One Bite at a Time




Monday, February 16, 2015

Movies Since Last Time

Recent movies have run the gamut, from two of my all-time favorites to one that didn’t hold up as well as I thought it would, to one that was new to me that I would have been happy to have left undiscovered.

The Cheap Detective (1978). The gold standard for affectionate satire, regardless of genre. Screenwriter Neil Simon and director Robert Moore don’t
miss a beat or an opportunity as they weave together elements of The Maltese Falcon and Casablanca, with a bow toward Chinatown. Peter Falk is flawless and hysterical as Lou Peckinpah, channeling Bogart throughout. The stellar cast—Ann-Margret, Eileen Brennan, Stockard Channing, Sid Caesar, James Coco, Dom DeLuise, Louise Fletcher, John Houseman, Madeline Kahn, Phil Silvers, Marsha Mason and others—are not only perfectly cast but all know the best way to get real laughs from such a project is so play everything straight. Visual gags, one-liners, and set pieces abound. To say this is a laugh a minute is to damn with faint praise.

Reasonable Doubt (2014). About a year ago I wrote a post about the value of execution in any project, using LA Confidential as an example of how to do it
right. Reasonable Doubt is the counter-example, a movie with such poor execution its potentially excellent premise is left crying beside the road in the rain. DA Mitch Brockden hits a man with his car, calls 911 and flees the scene. When the man is found later and someone else is charged with the crime, Brockden throws the trial only to learn the man he hit may have been fleeing from the man Brockden just let go. A lot could have been done with this but the filmmakers took the easy way out at every opportunity. Filmed in 27 days, and it shows. Holes about, continuity errors are obvious, and, despite the Chicago el and skyline used in establishing shots, it’s obvious from the spear carriers’ accents this was filed in Canada. Nothing wrong with that, but, damn, if you’re going to use B reels to set a location, at least make an effort to help us suspend disbelief about that location. We worked hard enough to swallow the story.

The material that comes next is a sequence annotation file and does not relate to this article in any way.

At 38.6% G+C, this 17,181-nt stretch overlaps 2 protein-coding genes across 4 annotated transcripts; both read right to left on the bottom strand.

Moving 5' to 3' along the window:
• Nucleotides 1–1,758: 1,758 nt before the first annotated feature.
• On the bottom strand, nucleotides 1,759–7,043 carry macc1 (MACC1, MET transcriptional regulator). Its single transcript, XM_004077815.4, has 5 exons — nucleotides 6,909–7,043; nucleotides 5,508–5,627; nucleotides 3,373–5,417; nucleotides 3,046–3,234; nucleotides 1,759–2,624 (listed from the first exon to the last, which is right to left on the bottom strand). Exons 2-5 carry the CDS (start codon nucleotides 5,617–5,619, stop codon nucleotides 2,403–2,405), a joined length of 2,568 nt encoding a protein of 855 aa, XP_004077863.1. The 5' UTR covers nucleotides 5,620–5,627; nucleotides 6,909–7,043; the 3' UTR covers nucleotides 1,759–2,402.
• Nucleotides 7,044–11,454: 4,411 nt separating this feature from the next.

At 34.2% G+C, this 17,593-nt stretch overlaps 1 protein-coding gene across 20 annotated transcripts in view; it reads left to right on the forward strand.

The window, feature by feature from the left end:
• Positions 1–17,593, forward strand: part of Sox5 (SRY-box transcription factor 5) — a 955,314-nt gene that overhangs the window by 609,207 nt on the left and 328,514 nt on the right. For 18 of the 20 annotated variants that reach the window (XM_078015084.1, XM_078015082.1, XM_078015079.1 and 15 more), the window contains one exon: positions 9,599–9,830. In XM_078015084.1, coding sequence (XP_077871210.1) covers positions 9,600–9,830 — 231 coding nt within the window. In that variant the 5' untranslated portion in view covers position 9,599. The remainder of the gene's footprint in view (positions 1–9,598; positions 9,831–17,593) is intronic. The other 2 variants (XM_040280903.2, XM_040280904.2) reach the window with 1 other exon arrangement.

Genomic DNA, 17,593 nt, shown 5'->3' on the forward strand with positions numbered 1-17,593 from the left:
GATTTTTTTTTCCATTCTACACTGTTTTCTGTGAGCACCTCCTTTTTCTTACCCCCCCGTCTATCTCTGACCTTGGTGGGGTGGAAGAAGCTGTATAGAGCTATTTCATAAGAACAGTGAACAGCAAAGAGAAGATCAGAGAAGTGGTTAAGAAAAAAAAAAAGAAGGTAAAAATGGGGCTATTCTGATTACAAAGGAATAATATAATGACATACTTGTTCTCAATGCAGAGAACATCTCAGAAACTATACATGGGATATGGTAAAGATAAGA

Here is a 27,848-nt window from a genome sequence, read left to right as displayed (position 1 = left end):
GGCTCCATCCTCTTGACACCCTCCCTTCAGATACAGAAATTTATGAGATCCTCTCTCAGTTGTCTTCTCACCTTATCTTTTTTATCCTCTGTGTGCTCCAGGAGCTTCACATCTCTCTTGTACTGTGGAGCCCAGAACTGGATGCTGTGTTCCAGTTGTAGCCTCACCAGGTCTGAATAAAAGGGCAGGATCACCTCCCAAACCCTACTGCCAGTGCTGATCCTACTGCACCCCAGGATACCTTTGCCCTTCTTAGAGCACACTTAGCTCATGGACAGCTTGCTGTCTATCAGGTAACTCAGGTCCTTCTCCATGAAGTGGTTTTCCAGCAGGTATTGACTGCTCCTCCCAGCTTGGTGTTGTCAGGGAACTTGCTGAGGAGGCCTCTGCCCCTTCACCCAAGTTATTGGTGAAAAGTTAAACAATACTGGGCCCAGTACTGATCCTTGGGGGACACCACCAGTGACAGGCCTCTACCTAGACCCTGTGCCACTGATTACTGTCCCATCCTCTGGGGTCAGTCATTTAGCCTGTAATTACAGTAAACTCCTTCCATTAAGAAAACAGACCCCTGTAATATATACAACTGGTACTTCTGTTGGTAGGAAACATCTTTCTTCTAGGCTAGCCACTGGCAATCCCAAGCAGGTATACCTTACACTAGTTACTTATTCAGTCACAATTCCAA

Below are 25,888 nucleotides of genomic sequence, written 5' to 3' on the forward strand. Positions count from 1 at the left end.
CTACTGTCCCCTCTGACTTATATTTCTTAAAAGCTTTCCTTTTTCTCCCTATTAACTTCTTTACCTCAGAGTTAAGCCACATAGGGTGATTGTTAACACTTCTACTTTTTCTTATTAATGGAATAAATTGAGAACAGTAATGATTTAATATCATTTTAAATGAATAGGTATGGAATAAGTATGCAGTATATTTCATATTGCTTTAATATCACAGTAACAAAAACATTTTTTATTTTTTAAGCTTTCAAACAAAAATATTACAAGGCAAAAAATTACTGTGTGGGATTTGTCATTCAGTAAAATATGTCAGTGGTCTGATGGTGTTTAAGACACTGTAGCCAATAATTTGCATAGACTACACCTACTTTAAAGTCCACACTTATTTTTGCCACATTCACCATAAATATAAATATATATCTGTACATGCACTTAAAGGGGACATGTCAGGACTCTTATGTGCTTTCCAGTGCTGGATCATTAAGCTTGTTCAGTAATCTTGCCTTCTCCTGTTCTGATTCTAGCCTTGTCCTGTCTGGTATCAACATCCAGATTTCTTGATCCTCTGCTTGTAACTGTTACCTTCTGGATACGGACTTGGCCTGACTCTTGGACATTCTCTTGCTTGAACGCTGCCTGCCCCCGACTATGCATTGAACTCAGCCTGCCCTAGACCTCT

Butch Cassidy and the Sundance Kid (1969). Possibly my favorite comfort food
movie. Watched it with The Beloved Spouse for my birthday and loved it as much as ever, even though I knew everything that was going to happen. For younger readers, if you haven’t seen this, do so. You’ll thank me. It’s a delight.


A River Runs Through It (1992). I didn’t enjoy this as much as I did twenty years ago, in large part because I know a lot more about writing. If ever a
movie was undermined by telling rather than showing, it’s this one, and that’s no mean feat in a visual medium. The opening expository voiceover goes on too long, and the ending is too abrupt, using the voiceover to tie up all the loose ends. Beautifully photographed and acted, and what story director Robert Redford and screenwriter Richard Friedenberg deign to show us is well done,  but we got to the end and thought, “and?” Not a waste of time, but not a movie that you’ll discuss much afterward, either. 

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